Located in the jumble of Shimokitazawa’s backstreets, this izakaya looks as traditional as they come, but serves up izakaya classics with a twist – think wholesome nikujaga (beef and potato stew) served with garlic bread, and a glorious ‘tofu cheese’ with honey.
If there’s space and you’re not with a large group, try to nab one of the counter seats for a prime view of the chefs in action, plus a whiff of the fragrant pot of oden bubbling away. Wash everything down with a glass of sake (ask for recommendations) or one of the shochu cocktails. Reservations advised on weekends.
The izakaya competition around Ueno Station, and the stretch leading to Ameyoko shopping street in particular, is fierce. However, this four-year-old joint has done a good job at elbowing itself into the spotlight with low prices and a classy look.
Their menu is a medley of izakaya classics, most of which are around the ¥300 to ¥400 mark, making it a great place for both izakaya veterans and newbies to try out a lot of different dishes without breaking the bank. If you can spare a few extra hundred yen, have the sashimi set for a crash-course in the difference between lean, medium and fatty tuna. Note that Kanoya is both an izakaya and a namesake kushikatsu (deep-fried skewer) restaurant next door – on the left as you look at it; ask for the izakaya if you’re unsure.
There’s nothing fancy about Uoshin Nogizaka and that’s what we love about this seafood izakaya. The two-floor space has a down-to-earth street food vibe: you sit on beer crates and dine at tables upcycled from wooden boxes, and the atmosphere is always fun and lively. The best part is, despite its location at the fringe of upscale neighbourhood Roppongi, the prices are kept very reasonable.
Regulars swear by its sashimi and the house speciality nokkezushi, which is kappamaki (cucumber sushi roll) buried under a generous mound of chopped tuna, salmon roe, sea urchin and crab meat – in other words, the premium stuff. The cabbage salad is commendable too as this humble dish is elevated with a sprinkle of crispy fried potato flakes. For grilled fish, we suggest you ditch the menu and just pick what’s fresh from the seafood display on the ground floor. An English menu is available and some staff speak English as well.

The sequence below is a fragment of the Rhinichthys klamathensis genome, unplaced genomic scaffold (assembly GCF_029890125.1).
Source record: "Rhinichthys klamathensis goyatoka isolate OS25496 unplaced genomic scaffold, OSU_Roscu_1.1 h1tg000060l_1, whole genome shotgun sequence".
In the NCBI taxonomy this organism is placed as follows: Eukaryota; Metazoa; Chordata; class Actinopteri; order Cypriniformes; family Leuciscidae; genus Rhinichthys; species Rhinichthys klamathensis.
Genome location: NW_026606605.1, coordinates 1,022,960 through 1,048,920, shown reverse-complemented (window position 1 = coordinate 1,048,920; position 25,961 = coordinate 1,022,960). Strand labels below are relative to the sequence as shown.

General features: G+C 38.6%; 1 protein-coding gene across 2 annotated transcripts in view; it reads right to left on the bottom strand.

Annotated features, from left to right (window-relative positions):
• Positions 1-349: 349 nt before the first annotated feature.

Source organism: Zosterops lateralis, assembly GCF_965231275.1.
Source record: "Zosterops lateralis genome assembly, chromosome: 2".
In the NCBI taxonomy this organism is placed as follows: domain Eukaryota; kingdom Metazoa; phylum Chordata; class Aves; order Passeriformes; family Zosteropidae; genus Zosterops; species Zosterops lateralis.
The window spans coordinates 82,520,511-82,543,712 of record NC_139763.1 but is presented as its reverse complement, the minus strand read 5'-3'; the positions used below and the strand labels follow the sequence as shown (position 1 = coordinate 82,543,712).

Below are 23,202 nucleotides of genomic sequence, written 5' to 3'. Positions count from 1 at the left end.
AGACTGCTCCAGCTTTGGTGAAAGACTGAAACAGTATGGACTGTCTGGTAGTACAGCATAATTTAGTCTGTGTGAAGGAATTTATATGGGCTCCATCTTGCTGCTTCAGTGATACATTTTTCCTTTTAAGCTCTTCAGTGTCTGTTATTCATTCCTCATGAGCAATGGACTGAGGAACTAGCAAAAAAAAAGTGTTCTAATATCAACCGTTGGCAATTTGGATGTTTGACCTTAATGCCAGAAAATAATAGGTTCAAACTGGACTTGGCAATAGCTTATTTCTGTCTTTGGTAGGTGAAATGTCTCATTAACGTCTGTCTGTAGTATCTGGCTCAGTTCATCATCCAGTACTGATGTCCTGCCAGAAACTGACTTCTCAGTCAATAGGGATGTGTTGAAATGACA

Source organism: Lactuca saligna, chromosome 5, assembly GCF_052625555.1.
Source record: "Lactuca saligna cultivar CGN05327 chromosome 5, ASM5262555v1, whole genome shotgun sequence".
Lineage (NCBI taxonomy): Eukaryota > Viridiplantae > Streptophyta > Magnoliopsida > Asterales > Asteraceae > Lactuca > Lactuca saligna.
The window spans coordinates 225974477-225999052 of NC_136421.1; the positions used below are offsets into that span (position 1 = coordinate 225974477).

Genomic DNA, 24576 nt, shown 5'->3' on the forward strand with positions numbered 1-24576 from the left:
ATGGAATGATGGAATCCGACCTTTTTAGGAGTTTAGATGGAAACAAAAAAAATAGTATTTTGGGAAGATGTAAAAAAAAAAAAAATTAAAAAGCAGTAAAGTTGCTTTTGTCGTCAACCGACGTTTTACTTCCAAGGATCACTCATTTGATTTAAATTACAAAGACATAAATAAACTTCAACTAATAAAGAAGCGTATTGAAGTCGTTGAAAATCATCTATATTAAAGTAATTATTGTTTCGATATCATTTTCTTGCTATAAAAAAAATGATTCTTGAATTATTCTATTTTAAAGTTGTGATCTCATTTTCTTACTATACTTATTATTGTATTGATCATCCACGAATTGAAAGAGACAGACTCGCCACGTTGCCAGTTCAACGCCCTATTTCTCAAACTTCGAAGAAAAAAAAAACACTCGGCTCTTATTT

The stretch beneath the railway tracks in Yurakucho has a plethora of watering holes to choose from, but Shin-Hinomoto, aka Andy’s, has been one of the favourites for decades now. Its nickname comes from British owner Andy, who took over his parents-in-law’s business together with his Japanese wife, whose family established the izakaya two generations ago.
The menu changes daily depending on what the market offers, but you can’t go wrong with a sashimi platter (ludicrously good value for its size, at ¥2,500 for a two-person platter) and their fist-sized karaage (fried chicken). Good luck finding a seat first though: the place gets rammed every night with a mix of locals, expats and tourists, while the jolly staff keep the atmosphere convivial.
The very genki (cheerful) staff add flair to this izakaya, located on the far end of Shibuya towards Tomigaya. They specialise in different teppanyaki (hot plate) dishes, whether they would usually be served on one or not: think dashimaki tamago, okonomiyaki and french toast (as dessert).
If you’re a big eater, the assorted meat (¥2,480) and the sashimi (from ¥1,480) platters are a good deal, and you can always fill up with the salmon and shirasu (tiny whitebait) fried rice done over the iron griddle. Top it all off with a glass from the extensive nihonshu selection or a beer. A word of caution though: the big draft beer is so huge you’d need to lift the tumbler with both hands.
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